Growing up it was a family tradition to make Christmas sugar cookies topped with colored icing and followed by some of that big, crystal-y sugar and some of those hard silver candy balls. Back then I just knew this icing as sugar cookie icing. But, I learned through watching a fair few hours of The Great British Bake Off is that this is actually called royal icing. And this modern version is so easy to whip up.
Today royal icing is often used to ice cookies since it levels out on it’s own, creating a smooth surface. This is the perfect substrate for more detailed icing to go on, like the eyes on a gingerbread man, or the decoration on an Easter egg cookie. And, it’s also the perfect glue for assembling the pieces of a gingerbread house.
The first royal icing was created in the 1700s by cooking expert, Elizabeth Raffald, back when sugar was seen as a trendy luxury. The world of baking was much different back then and to serve a frosty-white, glazed confection at your event showed you had real wealth and style.
But, the icing didn’t rise to fame until it was used for the wedding cake of Queen Victoria and Prince Albert in 1840. This monstrosity of a cake weighed nearly 300 pounds and was decorated with a 1,100 flowers made of sugar. It’s not hard to see why the cake made a huge impression on people, though today’s home bakers use the icing for slightly less grand desserts.
Still, you can’t beat this icing for simplicity, ease, and function. It comes together very quickly and can be flavored or colored to suit your needs. For Christmas cookies you can add a little mint extract, but my mom always used almond extract since it goes so well with butter cookies. You can also use a teaspoon of lemon juice instead of extracts for a fresh zing to your cakes and cookies. And, for an extra special touch you could even add a little bit of Grand Marnier to the mix instead. The options are almost limitless for flavorings you can use.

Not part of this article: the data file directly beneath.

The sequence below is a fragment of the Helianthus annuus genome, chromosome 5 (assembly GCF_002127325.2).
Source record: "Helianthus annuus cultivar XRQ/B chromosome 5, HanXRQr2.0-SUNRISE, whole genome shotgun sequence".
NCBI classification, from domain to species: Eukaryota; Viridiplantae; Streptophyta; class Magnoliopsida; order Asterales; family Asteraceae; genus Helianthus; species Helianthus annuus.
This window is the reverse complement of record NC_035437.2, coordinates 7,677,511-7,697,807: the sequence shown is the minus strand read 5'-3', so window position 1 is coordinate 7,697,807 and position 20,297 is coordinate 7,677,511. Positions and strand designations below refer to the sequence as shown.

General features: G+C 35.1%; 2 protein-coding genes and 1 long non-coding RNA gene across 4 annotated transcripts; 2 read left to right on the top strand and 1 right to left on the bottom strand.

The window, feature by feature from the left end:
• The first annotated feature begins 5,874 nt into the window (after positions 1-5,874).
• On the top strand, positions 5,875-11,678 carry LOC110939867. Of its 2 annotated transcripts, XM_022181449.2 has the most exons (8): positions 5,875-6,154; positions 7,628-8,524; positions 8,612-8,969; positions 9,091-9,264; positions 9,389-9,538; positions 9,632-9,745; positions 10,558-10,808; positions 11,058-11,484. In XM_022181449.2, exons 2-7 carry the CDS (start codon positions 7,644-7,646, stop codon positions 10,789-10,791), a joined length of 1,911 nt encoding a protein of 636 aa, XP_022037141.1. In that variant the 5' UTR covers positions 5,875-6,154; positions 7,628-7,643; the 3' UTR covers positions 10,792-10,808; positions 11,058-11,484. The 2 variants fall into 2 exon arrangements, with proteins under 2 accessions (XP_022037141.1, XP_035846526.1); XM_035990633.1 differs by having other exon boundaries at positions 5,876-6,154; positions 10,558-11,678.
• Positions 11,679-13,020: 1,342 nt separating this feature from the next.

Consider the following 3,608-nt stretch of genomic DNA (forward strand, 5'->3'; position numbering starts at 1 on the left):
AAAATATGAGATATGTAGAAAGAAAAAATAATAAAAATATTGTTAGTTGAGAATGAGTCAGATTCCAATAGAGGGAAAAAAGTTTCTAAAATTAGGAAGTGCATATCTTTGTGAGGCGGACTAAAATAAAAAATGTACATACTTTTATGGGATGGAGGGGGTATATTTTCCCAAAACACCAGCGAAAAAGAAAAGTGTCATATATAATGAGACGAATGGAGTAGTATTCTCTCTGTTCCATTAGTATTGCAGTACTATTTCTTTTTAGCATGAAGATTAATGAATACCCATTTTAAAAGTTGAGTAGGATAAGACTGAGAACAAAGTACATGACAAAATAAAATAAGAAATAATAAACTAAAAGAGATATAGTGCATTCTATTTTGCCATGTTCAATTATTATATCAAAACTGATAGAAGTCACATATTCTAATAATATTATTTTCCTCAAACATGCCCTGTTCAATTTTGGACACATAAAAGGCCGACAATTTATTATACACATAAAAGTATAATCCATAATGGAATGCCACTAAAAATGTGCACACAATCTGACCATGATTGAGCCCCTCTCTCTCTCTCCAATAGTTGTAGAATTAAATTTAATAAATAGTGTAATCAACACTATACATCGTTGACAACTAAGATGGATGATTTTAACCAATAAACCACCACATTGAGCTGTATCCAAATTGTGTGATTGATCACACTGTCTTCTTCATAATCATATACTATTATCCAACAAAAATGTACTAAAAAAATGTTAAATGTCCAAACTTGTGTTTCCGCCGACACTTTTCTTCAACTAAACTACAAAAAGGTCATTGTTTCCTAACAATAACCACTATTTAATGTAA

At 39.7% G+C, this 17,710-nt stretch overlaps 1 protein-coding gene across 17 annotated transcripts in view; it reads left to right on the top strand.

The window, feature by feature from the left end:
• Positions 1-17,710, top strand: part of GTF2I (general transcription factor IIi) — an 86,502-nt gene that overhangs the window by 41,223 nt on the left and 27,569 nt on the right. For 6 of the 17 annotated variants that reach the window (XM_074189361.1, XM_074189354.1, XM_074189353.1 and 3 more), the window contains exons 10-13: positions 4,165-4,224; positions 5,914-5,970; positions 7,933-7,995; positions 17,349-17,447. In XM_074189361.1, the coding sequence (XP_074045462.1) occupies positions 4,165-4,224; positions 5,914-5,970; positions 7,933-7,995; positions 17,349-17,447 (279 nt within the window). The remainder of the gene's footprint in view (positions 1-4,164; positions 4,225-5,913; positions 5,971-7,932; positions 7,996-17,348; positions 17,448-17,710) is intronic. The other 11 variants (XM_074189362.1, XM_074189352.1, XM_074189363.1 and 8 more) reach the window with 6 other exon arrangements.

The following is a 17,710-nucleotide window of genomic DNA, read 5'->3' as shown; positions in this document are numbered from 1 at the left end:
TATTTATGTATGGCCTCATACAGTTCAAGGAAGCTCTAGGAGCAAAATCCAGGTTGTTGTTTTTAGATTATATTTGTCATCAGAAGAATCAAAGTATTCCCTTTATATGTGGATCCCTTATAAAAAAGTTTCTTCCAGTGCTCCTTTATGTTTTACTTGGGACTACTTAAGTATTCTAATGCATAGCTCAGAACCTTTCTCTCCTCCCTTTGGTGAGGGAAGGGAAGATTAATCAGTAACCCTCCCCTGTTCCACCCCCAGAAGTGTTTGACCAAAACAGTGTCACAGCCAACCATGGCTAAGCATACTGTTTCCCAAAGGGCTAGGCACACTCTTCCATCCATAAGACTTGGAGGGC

Add any food colorings you want, including natural food dyes, since the icing won’t be heated and therefore the color won’t change. To make this recipe a snap meringue powder is used instead of egg whites. This means you don’t have to worry about the safety of using raw egg in your icing. Fund this ingredient in the baking aisle.
Make sure your confectioners’ sugar is sifted well and then throw all the ingredients together in a mixing bowl. Use an electric mixer to beat it for 7-10 minutes. You’ll know it’s ready when you can drop some icing back into the bowl and it will disappear into the rest of the icing within 5-10 seconds.
It’s best to apply the icing using a piping bag since that’s one way to get the perfect outlines and an even finish. And, you can freeze extra icing for up to 2 months, making this a versatile recipe.
Easy Royal Icing
Makes 3 cups
10m prep time
25m cook time
- 4 cups confectioners’ sugar, sifted
- 3 Tbsp meringue powder
- 9 Tbsp water, room temperature
- 1 tsp vanilla extract or lemon juice
- Combine all ingredients into a medium mixing bowl. Beat with an electric mixer on high for 7-10 minutes. When it’s the correct consistency drizzles of the icing should “melt” back into the rest of the icing in the bowl within 5 to 10 seconds.
- If the icing is too thick add a tablespoon of water. It it’s too thin add a spoonful of confectioners’ sugar. Add food coloring if desired and use a piping bag to apply the icing. Let icing rest for 15 minutes before applying to cookies or cakes.
- Allow icing to harden completely on confections before serving. Leftover icing can be stored in the freezer for up to 2 months.
Recipe adapted from Sally’s Baking Addiction.